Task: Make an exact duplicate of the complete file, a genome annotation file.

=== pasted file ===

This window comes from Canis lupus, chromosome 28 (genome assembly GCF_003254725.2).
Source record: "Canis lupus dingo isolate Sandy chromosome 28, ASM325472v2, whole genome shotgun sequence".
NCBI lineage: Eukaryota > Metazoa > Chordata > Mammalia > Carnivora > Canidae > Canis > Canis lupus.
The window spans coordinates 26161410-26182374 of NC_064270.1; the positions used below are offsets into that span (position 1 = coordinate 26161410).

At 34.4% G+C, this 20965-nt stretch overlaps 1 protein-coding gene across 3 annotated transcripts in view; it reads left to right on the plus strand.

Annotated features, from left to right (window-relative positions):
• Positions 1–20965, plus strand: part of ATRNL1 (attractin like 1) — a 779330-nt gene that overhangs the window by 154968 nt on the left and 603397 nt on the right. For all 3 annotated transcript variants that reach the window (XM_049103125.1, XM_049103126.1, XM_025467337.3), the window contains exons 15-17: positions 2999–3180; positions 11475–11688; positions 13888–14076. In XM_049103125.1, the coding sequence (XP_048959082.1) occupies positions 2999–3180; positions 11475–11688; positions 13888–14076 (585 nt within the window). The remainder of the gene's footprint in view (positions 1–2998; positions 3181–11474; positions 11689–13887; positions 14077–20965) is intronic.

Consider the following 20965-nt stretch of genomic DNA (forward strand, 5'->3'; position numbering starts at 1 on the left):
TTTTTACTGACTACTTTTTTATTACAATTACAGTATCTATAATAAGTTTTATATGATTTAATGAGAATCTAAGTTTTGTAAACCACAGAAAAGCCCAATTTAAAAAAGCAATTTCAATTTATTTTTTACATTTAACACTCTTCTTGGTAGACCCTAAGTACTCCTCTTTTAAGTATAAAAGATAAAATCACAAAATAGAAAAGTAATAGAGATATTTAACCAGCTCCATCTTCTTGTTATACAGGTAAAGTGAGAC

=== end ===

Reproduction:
This window comes from Canis lupus, chromosome 28 (genome assembly GCF_003254725.2).
Source record: "Canis lupus dingo isolate Sandy chromosome 28, ASM325472v2, whole genome shotgun sequence".
NCBI lineage: Eukaryota > Metazoa > Chordata > Mammalia > Carnivora > Canidae > Canis > Canis lupus.
The window spans coordinates 26161410-26182374 of NC_064270.1; the positions used below are offsets into that span (position 1 = coordinate 26161410).

At 34.4% G+C, this 20965-nt stretch overlaps 1 protein-coding gene across 3 annotated transcripts in view; it reads left to right on the plus strand.

Annotated features, from left to right (window-relative positions):
• Positions 1–20965, plus strand: part of ATRNL1 (attractin like 1) — a 779330-nt gene that overhangs the window by 154968 nt on the left and 603397 nt on the right. For all 3 annotated transcript variants that reach the window (XM_049103125.1, XM_049103126.1, XM_025467337.3), the window contains exons 15-17: positions 2999–3180; positions 11475–11688; positions 13888–14076. In XM_049103125.1, the coding sequence (XP_048959082.1) occupies positions 2999–3180; positions 11475–11688; positions 13888–14076 (585 nt within the window). The remainder of the gene's footprint in view (positions 1–2998; positions 3181–11474; positions 11689–13887; positions 14077–20965) is intronic.

Consider the following 20965-nt stretch of genomic DNA (forward strand, 5'->3'; position numbering starts at 1 on the left):
TTTTTACTGACTACTTTTTTATTACAATTACAGTATCTATAATAAGTTTTATATGATTTAATGAGAATCTAAGTTTTGTAAACCACAGAAAAGCCCAATTTAAAAAAGCAATTTCAATTTATTTTTTACATTTAACACTCTTCTTGGTAGACCCTAAGTACTCCTCTTTTAAGTATAAAAGATAAAATCACAAAATAGAAAAGTAATAGAGATATTTAACCAGCTCCATCTTCTTGTTATACAGGTAAAGTGAGAC